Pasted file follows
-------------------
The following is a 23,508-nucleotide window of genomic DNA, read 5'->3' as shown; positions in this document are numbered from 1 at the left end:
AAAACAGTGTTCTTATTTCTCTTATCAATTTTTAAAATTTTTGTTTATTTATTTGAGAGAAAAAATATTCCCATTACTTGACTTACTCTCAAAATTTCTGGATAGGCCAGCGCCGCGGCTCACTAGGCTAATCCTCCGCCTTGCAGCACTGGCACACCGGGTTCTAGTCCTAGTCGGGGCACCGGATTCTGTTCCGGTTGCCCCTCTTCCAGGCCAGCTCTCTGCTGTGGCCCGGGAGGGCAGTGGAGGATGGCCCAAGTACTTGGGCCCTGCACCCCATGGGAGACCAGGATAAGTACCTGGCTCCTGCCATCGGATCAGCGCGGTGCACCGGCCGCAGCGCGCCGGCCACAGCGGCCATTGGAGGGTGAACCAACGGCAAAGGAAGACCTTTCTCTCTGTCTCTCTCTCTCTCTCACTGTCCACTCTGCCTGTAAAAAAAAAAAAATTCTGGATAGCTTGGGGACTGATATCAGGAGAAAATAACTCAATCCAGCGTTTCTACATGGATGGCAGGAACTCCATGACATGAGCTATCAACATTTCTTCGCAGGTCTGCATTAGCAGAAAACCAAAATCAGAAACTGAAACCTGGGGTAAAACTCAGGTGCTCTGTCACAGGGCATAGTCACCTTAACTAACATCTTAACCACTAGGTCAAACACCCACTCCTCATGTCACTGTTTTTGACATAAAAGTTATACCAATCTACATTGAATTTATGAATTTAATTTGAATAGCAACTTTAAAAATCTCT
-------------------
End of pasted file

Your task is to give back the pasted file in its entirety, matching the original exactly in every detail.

The following is a 23,508-nucleotide window of genomic DNA, read 5'->3' as shown; positions in this document are numbered from 1 at the left end:
AAAACAGTGTTCTTATTTCTCTTATCAATTTTTAAAATTTTTGTTTATTTATTTGAGAGAAAAAATATTCCCATTACTTGACTTACTCTCAAAATTTCTGGATAGGCCAGCGCCGCGGCTCACTAGGCTAATCCTCCGCCTTGCAGCACTGGCACACCGGGTTCTAGTCCTAGTCGGGGCACCGGATTCTGTTCCGGTTGCCCCTCTTCCAGGCCAGCTCTCTGCTGTGGCCCGGGAGGGCAGTGGAGGATGGCCCAAGTACTTGGGCCCTGCACCCCATGGGAGACCAGGATAAGTACCTGGCTCCTGCCATCGGATCAGCGCGGTGCACCGGCCGCAGCGCGCCGGCCACAGCGGCCATTGGAGGGTGAACCAACGGCAAAGGAAGACCTTTCTCTCTGTCTCTCTCTCTCTCTCACTGTCCACTCTGCCTGTAAAAAAAAAAAAATTCTGGATAGCTTGGGGACTGATATCAGGAGAAAATAACTCAATCCAGCGTTTCTACATGGATGGCAGGAACTCCATGACATGAGCTATCAACATTTCTTCGCAGGTCTGCATTAGCAGAAAACCAAAATCAGAAACTGAAACCTGGGGTAAAACTCAGGTGCTCTGTCACAGGGCATAGTCACCTTAACTAACATCTTAACCACTAGGTCAAACACCCACTCCTCATGTCACTGTTTTTGACATAAAAGTTATACCAATCTACATTGAATTTATGAATTTAATTTGAATAGCAACTTTAAAAATCTCT